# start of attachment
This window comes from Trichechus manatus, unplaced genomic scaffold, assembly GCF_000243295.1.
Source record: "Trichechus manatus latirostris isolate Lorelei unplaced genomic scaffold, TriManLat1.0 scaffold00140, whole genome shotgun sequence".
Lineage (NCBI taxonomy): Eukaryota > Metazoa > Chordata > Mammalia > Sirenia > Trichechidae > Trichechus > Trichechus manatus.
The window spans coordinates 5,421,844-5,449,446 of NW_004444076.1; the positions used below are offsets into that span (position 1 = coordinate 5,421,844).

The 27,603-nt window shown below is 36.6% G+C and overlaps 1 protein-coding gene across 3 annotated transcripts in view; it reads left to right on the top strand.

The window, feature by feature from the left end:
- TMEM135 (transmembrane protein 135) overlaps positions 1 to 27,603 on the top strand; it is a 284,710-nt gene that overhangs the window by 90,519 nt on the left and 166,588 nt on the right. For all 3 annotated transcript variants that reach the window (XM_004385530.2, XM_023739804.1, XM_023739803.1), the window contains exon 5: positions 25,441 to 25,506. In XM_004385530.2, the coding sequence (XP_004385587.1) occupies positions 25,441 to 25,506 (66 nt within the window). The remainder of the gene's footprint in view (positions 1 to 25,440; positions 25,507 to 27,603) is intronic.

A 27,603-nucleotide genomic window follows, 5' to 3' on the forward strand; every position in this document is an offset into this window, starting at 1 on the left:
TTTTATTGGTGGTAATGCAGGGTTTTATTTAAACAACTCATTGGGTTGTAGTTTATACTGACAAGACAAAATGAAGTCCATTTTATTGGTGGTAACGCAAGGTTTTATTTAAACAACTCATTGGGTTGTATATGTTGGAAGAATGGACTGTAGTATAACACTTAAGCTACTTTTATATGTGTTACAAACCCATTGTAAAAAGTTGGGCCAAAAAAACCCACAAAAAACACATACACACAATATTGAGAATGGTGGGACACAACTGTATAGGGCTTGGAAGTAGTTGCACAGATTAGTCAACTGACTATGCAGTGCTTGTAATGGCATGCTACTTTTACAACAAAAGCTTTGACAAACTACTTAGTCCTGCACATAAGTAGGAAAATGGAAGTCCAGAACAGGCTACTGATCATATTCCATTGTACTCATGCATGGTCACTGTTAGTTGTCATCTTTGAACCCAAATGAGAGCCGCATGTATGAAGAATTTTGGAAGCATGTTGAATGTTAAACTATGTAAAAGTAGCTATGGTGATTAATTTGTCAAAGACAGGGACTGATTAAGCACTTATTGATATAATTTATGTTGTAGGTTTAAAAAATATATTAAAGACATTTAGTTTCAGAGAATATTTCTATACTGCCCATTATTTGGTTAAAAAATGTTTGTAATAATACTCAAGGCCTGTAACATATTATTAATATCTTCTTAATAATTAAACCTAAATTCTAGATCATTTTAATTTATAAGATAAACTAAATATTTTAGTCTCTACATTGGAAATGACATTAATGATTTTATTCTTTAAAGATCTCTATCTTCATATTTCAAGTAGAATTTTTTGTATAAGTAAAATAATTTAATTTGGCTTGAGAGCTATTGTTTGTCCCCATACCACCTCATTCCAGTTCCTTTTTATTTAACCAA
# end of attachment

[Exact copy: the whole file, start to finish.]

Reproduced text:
This window comes from Trichechus manatus, unplaced genomic scaffold, assembly GCF_000243295.1.
Source record: "Trichechus manatus latirostris isolate Lorelei unplaced genomic scaffold, TriManLat1.0 scaffold00140, whole genome shotgun sequence".
Lineage (NCBI taxonomy): Eukaryota > Metazoa > Chordata > Mammalia > Sirenia > Trichechidae > Trichechus > Trichechus manatus.
The window spans coordinates 5,421,844-5,449,446 of NW_004444076.1; the positions used below are offsets into that span (position 1 = coordinate 5,421,844).

The 27,603-nt window shown below is 36.6% G+C and overlaps 1 protein-coding gene across 3 annotated transcripts in view; it reads left to right on the top strand.

The window, feature by feature from the left end:
- TMEM135 (transmembrane protein 135) overlaps positions 1 to 27,603 on the top strand; it is a 284,710-nt gene that overhangs the window by 90,519 nt on the left and 166,588 nt on the right. For all 3 annotated transcript variants that reach the window (XM_004385530.2, XM_023739804.1, XM_023739803.1), the window contains exon 5: positions 25,441 to 25,506. In XM_004385530.2, the coding sequence (XP_004385587.1) occupies positions 25,441 to 25,506 (66 nt within the window). The remainder of the gene's footprint in view (positions 1 to 25,440; positions 25,507 to 27,603) is intronic.

A 27,603-nucleotide genomic window follows, 5' to 3' on the forward strand; every position in this document is an offset into this window, starting at 1 on the left:
TTTTATTGGTGGTAATGCAGGGTTTTATTTAAACAACTCATTGGGTTGTAGTTTATACTGACAAGACAAAATGAAGTCCATTTTATTGGTGGTAACGCAAGGTTTTATTTAAACAACTCATTGGGTTGTATATGTTGGAAGAATGGACTGTAGTATAACACTTAAGCTACTTTTATATGTGTTACAAACCCATTGTAAAAAGTTGGGCCAAAAAAACCCACAAAAAACACATACACACAATATTGAGAATGGTGGGACACAACTGTATAGGGCTTGGAAGTAGTTGCACAGATTAGTCAACTGACTATGCAGTGCTTGTAATGGCATGCTACTTTTACAACAAAAGCTTTGACAAACTACTTAGTCCTGCACATAAGTAGGAAAATGGAAGTCCAGAACAGGCTACTGATCATATTCCATTGTACTCATGCATGGTCACTGTTAGTTGTCATCTTTGAACCCAAATGAGAGCCGCATGTATGAAGAATTTTGGAAGCATGTTGAATGTTAAACTATGTAAAAGTAGCTATGGTGATTAATTTGTCAAAGACAGGGACTGATTAAGCACTTATTGATATAATTTATGTTGTAGGTTTAAAAAATATATTAAAGACATTTAGTTTCAGAGAATATTTCTATACTGCCCATTATTTGGTTAAAAAATGTTTGTAATAATACTCAAGGCCTGTAACATATTATTAATATCTTCTTAATAATTAAACCTAAATTCTAGATCATTTTAATTTATAAGATAAACTAAATATTTTAGTCTCTACATTGGAAATGACATTAATGATTTTATTCTTTAAAGATCTCTATCTTCATATTTCAAGTAGAATTTTTTGTATAAGTAAAATAATTTAATTTGGCTTGAGAGCTATTGTTTGTCCCCATACCACCTCATTCCAGTTCCTTTTTATTTAACCAA